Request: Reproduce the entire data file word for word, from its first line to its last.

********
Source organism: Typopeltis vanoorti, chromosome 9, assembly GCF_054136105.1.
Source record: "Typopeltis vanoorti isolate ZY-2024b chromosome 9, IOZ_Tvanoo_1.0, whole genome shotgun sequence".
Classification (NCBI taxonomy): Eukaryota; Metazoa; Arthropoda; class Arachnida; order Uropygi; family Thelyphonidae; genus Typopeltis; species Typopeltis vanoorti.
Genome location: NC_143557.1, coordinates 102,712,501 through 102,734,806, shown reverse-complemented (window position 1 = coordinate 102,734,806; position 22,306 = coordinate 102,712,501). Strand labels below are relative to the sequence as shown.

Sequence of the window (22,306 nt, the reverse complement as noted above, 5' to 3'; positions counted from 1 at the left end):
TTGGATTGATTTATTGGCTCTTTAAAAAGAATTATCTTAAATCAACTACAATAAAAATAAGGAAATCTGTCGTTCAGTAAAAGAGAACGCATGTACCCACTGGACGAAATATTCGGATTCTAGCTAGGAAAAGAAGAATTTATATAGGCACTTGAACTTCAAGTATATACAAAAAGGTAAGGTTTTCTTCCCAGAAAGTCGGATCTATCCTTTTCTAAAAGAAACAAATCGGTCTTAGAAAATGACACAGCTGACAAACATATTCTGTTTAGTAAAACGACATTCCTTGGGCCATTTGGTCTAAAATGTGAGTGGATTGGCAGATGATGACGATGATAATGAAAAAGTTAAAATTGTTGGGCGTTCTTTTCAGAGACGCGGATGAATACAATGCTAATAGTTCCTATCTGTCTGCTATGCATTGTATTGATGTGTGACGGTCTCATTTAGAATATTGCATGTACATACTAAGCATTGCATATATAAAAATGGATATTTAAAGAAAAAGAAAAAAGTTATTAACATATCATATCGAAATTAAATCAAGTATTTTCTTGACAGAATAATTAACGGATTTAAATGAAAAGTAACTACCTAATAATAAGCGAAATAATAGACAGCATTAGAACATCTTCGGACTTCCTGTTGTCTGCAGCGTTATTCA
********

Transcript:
Source organism: Typopeltis vanoorti, chromosome 9, assembly GCF_054136105.1.
Source record: "Typopeltis vanoorti isolate ZY-2024b chromosome 9, IOZ_Tvanoo_1.0, whole genome shotgun sequence".
Classification (NCBI taxonomy): Eukaryota; Metazoa; Arthropoda; class Arachnida; order Uropygi; family Thelyphonidae; genus Typopeltis; species Typopeltis vanoorti.
Genome location: NC_143557.1, coordinates 102,712,501 through 102,734,806, shown reverse-complemented (window position 1 = coordinate 102,734,806; position 22,306 = coordinate 102,712,501). Strand labels below are relative to the sequence as shown.

Sequence of the window (22,306 nt, the reverse complement as noted above, 5' to 3'; positions counted from 1 at the left end):
TTGGATTGATTTATTGGCTCTTTAAAAAGAATTATCTTAAATCAACTACAATAAAAATAAGGAAATCTGTCGTTCAGTAAAAGAGAACGCATGTACCCACTGGACGAAATATTCGGATTCTAGCTAGGAAAAGAAGAATTTATATAGGCACTTGAACTTCAAGTATATACAAAAAGGTAAGGTTTTCTTCCCAGAAAGTCGGATCTATCCTTTTCTAAAAGAAACAAATCGGTCTTAGAAAATGACACAGCTGACAAACATATTCTGTTTAGTAAAACGACATTCCTTGGGCCATTTGGTCTAAAATGTGAGTGGATTGGCAGATGATGACGATGATAATGAAAAAGTTAAAATTGTTGGGCGTTCTTTTCAGAGACGCGGATGAATACAATGCTAATAGTTCCTATCTGTCTGCTATGCATTGTATTGATGTGTGACGGTCTCATTTAGAATATTGCATGTACATACTAAGCATTGCATATATAAAAATGGATATTTAAAGAAAAAGAAAAAAGTTATTAACATATCATATCGAAATTAAATCAAGTATTTTCTTGACAGAATAATTAACGGATTTAAATGAAAAGTAACTACCTAATAATAAGCGAAATAATAGACAGCATTAGAACATCTTCGGACTTCCTGTTGTCTGCAGCGTTATTCA